The male pill is back in the news, now the Bill & Melinda Gates Foundation have awarded a seven figure grant to a team at Dundee University working on it.
Many have tried to get the ball over the line, as it were, and all have failed to bring out a commercially available product. I did two separate trials at Edinburgh University many years ago now, and so I’ve got a very personal interest in seeing the Dundee team pull it off.
More than 15 years ago I reassured my then partner that of course I would take a contraceptive pill if I could. I also understood her very apparent frustration with the side effects of the pill she was taking.
When next we went to the family planning clinic, the poster right next to the receptionist’s window was of Neil Armstrong on the moon, captioned: “Be the first man on the pill”. I couldn’t have said no even if I’d wanted to. And so I found myself on a year-long pill trial for the first time.
Can men be trusted to take the pill?
The experience was weirder than it would be for people using an approved version, with rather intrusive monthly photography and sample testing, but it was 100% effective for me, and – as far as I know – so it was for everyone else on the trial.
Four years later, I spent another year on a different version of the same concept, and that also worked well. The research team said not to use it as my primary contraception, as no doubt required by their ethics panel. That’s hard to stick to, though, when they’re also looking in a microscope each month and telling you your sperm count is zero.
And that’s the point. The problem has never been the science of stopping sperm: it’s been the economics of such a pill as a commercial product. That in turn rests on assumptions about the mindset of the people who might take it, or, more importantly, the mindset of people whose partners might take it.
Can men be trusted? It’s a very fair question.
This project could be genuinely transformative, but for decades now it has more closely resembled the story of cold fusion: full of potential, often discussed, but always 20 years away
If you’re having sex with someone who could get you pregnant, though, and you’re not using condoms, you already need to have had a conversation about your sexual health. Are you both tested? Are you sleeping with anyone else? If so, are you doing so safely? And so on.
If you can trust someone not to give you an STI, hopefully you could also trust them to keep taking the tablets and not get you pregnant. It is clear why that wouldn’t always apply to all relationships, of course – and no matter how successful these trials are, the product won’t be for everyone.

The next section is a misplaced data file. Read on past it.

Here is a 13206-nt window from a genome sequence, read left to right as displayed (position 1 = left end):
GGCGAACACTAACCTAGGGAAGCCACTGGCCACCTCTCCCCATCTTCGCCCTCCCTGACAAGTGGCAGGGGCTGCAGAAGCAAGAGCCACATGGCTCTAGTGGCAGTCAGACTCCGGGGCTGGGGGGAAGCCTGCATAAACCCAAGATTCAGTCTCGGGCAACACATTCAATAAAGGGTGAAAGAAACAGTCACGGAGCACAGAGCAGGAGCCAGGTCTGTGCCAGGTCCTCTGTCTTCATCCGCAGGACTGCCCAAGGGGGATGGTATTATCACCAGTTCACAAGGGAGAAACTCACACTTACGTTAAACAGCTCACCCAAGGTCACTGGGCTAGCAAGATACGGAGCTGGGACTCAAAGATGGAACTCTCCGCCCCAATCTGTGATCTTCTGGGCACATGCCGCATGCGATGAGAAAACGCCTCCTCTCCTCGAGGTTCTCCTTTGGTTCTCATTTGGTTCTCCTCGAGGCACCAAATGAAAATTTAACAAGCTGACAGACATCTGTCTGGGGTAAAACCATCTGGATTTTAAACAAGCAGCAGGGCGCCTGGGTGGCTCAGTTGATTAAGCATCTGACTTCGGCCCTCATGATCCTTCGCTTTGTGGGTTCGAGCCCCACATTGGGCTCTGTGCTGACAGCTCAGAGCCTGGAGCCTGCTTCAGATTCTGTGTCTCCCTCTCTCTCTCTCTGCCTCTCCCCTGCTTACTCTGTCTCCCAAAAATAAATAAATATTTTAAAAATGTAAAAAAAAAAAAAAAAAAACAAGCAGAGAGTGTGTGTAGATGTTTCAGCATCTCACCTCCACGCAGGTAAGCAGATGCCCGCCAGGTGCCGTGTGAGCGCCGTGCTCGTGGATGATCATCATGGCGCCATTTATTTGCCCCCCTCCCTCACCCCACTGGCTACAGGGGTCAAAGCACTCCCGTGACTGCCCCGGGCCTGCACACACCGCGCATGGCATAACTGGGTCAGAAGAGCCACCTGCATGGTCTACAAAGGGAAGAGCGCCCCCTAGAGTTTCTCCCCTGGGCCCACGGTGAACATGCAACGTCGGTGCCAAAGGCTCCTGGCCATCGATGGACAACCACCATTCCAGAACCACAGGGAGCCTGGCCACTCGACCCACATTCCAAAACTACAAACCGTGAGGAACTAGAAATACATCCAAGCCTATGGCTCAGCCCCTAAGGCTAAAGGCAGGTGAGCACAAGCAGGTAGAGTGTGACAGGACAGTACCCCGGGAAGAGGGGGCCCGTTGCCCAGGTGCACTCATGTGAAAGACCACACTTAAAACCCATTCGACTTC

We’ve already got a pill: why do we need another one?
The term “male pill” is a misnomer in two ways. First, this contraceptive would be useful for some trans women as well as the many cis men who may end up using it.
Second, it doesn’t need to be a pill. This could help to answer the trust question
The first trial I did was a daily oestrogen pill to knock out sperm production, combined with a monthly injection of testosterone to prevent feminisation. But the second was quarterly implants of both. I can assure you that’s not something anyone is likely to forget or not notice.
There are many many people like that ex-partner of mine for whom the successors to the 1960s pill revolution just don’t work. Tackling it at the sperm side rather than the egg side wouldn’t be a replacement for that pill, just another option for couples alongside condoms, caps, IUDs, implants and the rest.
This project could be genuinely transformative, but for decades now it has more closely resembled the story of cold fusion: full of potential, often discussed, but always 20 years away.
In the case of the male pill, that delay is also the fruit of sexism in the medical world and amongst decision makers at the pharmaceutical companies. We’ve already got a pill: why do we need another one?
For a random comparative example, it took until Helen O’Connell’s work in the 1990s for the extent of the clitoris to be understood – at least by science.
Regrettably, the bulk of contraceptive responsibilities are still put onto women, just as the bulk of childcare and domestic work still are too.
There’s no pill that can sort out a fair division of labour around the home, but if the team at Dundee University can deliver the money shot and get a working product to market, they might just help redress the balance in bed.
James Mackenzie is a freelance media and public affairs consultant and former head of communications for the Scottish Greens